Maintain Your Yard
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How to Properly Maintain Your Yard?

Taking care of your yard and home are important, but they’re definitely not the easiest tasks. Far from it, honestly. But that’s what makes it all the more rewarding, right? In order to take good care of your lawn, there are certain things you need to maintain, and certain tools needed to properly maintain it. Be it an unruly lawn or a dying tree that threatens to damage your or someone else’s house. Here are some tips to properly maintain your yard.

Prune your trees and shrubs at the right time

While it’s a good idea to keep things pruned in general, there are some times that are going to be better than others. Typically, trees and shrubs are pruned in late winter or early spring. This is done when lighter-colored new growth appears, and thus, they will have adequate time to for the cuts to heal and form new buds. For shrubs, some should not be pruned at this time, as pruning before the shrubs bloom is likely to cut off the dormant bulbs. Shrubs that bloom in spring should thus be pruned after they bloom. Examples of these kinds of shrubs include magnolias and lilacs. If you don’t know when your tree or shrub should be pruned, find out what species it is and look online.

Deal with any dead trees

Dead trees are not only an unsightly feature of any lawn, but they are also potentially dangerous. They may stand for a long time, but the moment that your dead tree comes down, you could see it doing considerable damage. A fallen tree, even a dead one, can do devastating property damage, or even hurt someone. Even a branch can do a lot of damage. Thus, when dealing with this situation, you need to decide what to do with a dead tree.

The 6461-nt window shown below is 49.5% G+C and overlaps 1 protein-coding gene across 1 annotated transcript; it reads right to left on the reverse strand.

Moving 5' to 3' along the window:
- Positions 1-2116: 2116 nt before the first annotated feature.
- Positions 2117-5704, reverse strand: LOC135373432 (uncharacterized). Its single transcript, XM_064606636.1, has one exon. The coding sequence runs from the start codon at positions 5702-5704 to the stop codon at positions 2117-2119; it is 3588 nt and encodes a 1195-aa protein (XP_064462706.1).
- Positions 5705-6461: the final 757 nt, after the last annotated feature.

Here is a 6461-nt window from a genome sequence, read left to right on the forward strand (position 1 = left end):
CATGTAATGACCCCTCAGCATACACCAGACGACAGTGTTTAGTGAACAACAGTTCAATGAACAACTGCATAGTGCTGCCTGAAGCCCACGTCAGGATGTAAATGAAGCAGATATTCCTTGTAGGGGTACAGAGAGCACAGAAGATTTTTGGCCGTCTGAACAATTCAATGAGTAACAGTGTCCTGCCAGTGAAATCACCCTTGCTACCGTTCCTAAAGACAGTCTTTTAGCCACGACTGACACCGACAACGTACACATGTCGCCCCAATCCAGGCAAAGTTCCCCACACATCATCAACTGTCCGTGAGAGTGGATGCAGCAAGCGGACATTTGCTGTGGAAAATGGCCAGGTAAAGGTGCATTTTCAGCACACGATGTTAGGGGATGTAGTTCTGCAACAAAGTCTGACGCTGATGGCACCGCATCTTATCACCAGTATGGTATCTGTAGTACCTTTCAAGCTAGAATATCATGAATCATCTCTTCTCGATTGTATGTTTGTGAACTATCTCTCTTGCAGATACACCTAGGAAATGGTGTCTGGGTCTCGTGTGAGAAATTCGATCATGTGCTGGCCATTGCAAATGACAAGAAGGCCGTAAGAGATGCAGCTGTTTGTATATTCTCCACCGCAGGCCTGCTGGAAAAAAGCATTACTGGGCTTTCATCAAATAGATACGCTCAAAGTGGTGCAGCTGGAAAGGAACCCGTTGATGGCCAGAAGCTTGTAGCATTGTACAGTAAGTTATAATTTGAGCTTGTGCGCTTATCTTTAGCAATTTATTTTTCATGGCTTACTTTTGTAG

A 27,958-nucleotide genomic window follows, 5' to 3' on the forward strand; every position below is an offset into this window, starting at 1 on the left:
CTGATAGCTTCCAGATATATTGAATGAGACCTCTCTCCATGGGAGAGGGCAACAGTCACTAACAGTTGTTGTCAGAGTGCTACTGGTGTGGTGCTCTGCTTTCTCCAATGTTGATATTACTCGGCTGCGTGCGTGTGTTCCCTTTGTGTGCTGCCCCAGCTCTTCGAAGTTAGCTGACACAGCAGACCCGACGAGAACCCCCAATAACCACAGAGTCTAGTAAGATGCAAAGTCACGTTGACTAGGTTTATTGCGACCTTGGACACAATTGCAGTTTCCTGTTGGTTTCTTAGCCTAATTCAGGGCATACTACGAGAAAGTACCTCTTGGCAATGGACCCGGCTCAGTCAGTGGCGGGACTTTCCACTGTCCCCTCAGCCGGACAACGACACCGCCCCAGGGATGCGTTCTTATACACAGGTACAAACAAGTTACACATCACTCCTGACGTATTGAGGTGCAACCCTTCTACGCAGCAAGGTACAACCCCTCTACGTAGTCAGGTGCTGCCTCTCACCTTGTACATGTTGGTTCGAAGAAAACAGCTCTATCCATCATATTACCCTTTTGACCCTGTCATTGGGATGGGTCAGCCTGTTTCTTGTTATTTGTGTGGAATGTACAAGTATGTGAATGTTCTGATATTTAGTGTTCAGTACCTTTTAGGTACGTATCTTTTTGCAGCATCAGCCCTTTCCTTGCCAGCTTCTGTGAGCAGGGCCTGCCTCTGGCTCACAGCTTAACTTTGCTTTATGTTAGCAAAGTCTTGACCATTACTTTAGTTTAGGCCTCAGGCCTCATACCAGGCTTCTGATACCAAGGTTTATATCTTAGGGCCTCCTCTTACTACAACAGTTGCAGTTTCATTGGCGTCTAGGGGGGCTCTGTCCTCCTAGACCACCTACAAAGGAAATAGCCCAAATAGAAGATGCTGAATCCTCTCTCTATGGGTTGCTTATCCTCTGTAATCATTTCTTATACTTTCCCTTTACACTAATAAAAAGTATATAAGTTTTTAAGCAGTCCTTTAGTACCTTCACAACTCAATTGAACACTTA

The first option is to look into an arborist (also known as a tree surgeon) who can deal with the problem. This is what most people tend to do with a problem this large, and is a good idea, just because there are right and wrong ways to take down a tree. Arborists know how to approach cutting off dead branches and how to cut down the tree itself, in such a way that does not cause it to come crashing down and harm people or property.

If you decide to do it on your own, there are some things you need to take into consideration. First, you need to be sure that you know what you’re doing. Do you have a chainsaw? Are you good with an axe? Do you have all the right equipment for the job? If yes, that still might not be enough. A smaller tree is a lot more manageable, but even that can be dangerous if you’re not careful. Check to see if your tree is leaning in a particular direction. If the direction it’s falling has nothing for it to break or no one to hurt, then that’s good.

Another thing to keep in mind is dead branches that are still attached to the tree. When it’s coming down, it’s very possible that a branch could come loose and come crashing down on you, doing quite a lot of harm in the process. If you think for even a moment that you cannot safely take the tree down, or that you don’t have the requisite skill or tools, consult an arborist who can do it instead.

Read more: 10 Ways Your Yard Can Help Raise Your Property Value.

Pull your weeds

If you’ve got a garden, you need to make sure that you weed it regularly, otherwise these pesky plants will run rampant on it. You should be good to weed your garden about once a week. Pulling them when they’re young makes them easier to pull, so don’t let them linger.

Address the leaves

Every autumn, you will inevitably have to deal some leaves on the ground. Not only can they make your lawn look messy, but the leaves may blow into your neighbors’ lawn, which would certainly not endear you to them.

Despite that, there is actually a good argument for why you should not collect the leaves from your lawn. One of the main advantages of this is that the leaves can actually help you deal with weeds. The leaves become a natural mulch, keeping the weeds under control and serving as fertilizer for your soil as they break down over time. Thus, instead of raking your leaves, consider mulching it instead and spreading the leaf mulch across your lawn for the winter. Plus, your leaves will just go to a landfill anyway.

Be mindful of water usage

While your lawn gets a lot of value from water, that doesn’t mean you need to go overboard with it. There are ways you can keep your lawn healthy without breaking the bank on your water bill. The ideal approach for this is to play it by ear. One year, your summer might be particularly harsh, while another year, Mother Nature does all the watering for you, and helps you lower your carbon footprint at the same time. No point in exclusively using an automated sprinkler system.